As I light my second cigarette feeling momentarily triumphant and fallaciously free, my boss calls me because I didn’t show up to work. Friends were looking for me. An Amazon delivery. There were people I had to answer to. Mind you, not a single call from my husband.
Then, out of nowhere, a terrifying high-pitched shriek throws me off my feet and rips through my thoughts. I know that shriek; it’s my mom’s. My mom is going to kill me. Her judgments always kill me. It wasn’t really her, but it sure sounded like her reaction when she finds out I absconded. It turns out it was the sirens of an ambulance passing by that would pull me out of my trance.
What the fuck am I doing in England?
I drop my cigarette.
Fear set in. The weight of what I had done settled. It dawned on me that I left. I just up and ran away in my pyjamas, mascara running down my cheeks, and a worn-out scruffy securing my bun. Fuck, this is what unhinged looks like. My family will be enraged. I deserted them. But they deserted me. They always do.
Anxiety took over—the irrational hell one. Women like me who steer off the path are cursed to a “life of hell,” I was told. You know, stories of some distant cousin who never cooked her husband a hot meal so she got hit by a bus. And I was literally standing at the Heathrow bus stop.
Reality hit me. Bit me, really. The Great Escape failed. It was destined to and I knew that all along. I was going back to the warzone, only now, there were more side battles to fight. Dreams of absconding to anywhere were crushed.
I couldn’t tell you what got me here. One minute I was standing in my living room, and the next, I was in England. I was functioning on adrenaline for hours until the sirens of that ambulance shook me awake.
I did that a lot when I was a kid to disassociate from my troubles at home. I would take my mind to the clouds. It feels free over there. I feel validated. I feel loved it. I don't feel shame. But it’s not reality. It was never my reality. I was just so good at escaping it in my mind.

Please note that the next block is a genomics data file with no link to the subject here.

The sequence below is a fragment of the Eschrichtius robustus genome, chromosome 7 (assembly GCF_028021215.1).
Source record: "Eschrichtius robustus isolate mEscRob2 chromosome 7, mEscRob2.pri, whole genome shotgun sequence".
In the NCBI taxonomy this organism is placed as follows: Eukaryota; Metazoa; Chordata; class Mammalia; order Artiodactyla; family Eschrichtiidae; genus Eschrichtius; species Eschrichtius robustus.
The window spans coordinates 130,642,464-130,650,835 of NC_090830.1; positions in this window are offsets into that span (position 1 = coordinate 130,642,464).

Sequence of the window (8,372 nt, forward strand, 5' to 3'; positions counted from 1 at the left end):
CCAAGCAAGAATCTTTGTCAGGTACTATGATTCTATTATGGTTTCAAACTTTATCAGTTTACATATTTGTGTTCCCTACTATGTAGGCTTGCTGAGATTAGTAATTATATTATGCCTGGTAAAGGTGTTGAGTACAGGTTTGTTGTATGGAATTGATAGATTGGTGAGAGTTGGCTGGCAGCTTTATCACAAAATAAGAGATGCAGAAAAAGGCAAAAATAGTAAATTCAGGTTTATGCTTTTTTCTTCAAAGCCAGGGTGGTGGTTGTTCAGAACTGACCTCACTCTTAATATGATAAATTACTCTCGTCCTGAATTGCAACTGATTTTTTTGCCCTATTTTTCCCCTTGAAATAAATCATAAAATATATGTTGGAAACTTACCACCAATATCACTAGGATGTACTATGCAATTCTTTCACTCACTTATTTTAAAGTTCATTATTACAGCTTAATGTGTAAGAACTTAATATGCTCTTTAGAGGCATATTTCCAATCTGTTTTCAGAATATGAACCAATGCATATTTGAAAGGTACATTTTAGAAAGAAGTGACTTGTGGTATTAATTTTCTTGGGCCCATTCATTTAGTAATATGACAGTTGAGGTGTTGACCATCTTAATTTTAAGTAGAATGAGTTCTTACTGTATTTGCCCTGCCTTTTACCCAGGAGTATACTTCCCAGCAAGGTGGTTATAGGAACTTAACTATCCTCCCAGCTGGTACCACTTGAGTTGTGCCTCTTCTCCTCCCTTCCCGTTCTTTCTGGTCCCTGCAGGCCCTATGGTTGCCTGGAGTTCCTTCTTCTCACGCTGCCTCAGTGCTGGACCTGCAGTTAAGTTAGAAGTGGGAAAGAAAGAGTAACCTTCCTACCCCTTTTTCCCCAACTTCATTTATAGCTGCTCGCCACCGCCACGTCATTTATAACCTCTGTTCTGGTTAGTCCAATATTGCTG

I made it out but I didn't have a dime to my name, just the exact amount to go back home. It was embarrassing. Did I falter the dream on purpose? Maybe I didn't really have the balls to go all the way through with it.
What felt even shittier was that I was lucky enough to be standing in Heathrow in the first place. So many women would not be able to do what I did. I was ashamed I let those women down—women who were less fortunate than me. My old passport was such a freakin barrier in my life, so what the hell was stopping me now. I had access. I had the opportunity. But there was still this mental clasp on my brain. I was scared of venturing off alone. I needed permission. I was “married” like it was some sacred contract, and I would burst into flames if I didn’t honor it even after he dishonored it. At least, that’s what the town made it seem like.
Fuck, I’m even more broker than broke now. I’ll probably get burned at stake as soon as I land in Dubai. Someone will definitely get butt hurt. I made a decision all on my own without consulting my male chaperon. That’s the thing about that region; some man legally owns your body. If it's not your dad, it's your brother; if it's not your brother, it's your husband; if it's not your husband, it’s society.
The flight back sucked so bad and by then, I was awake for a whole day. I took self-loathing to another level. I hated myself. And my life. I hated that I was tied. I was stuck. The pilot announced, “We’re home!” before the descent and I sobbed in despair. Back to the warzone where I am under some man’s mercy. Back to dimming my light. Back to being invisible so that someone else can shine. Back to silence. Back to being afraid. Back to some man game I didn't want to play.
It was humiliating. Careless. I traveled to England on a whim, smoked two cigarettes, and went back home with my tail between my legs. Being impulsive got me in so much trouble. But it also gave me comfort. I reclaimed my power for these brief few moments. In the end, those two cigarettes changed my life.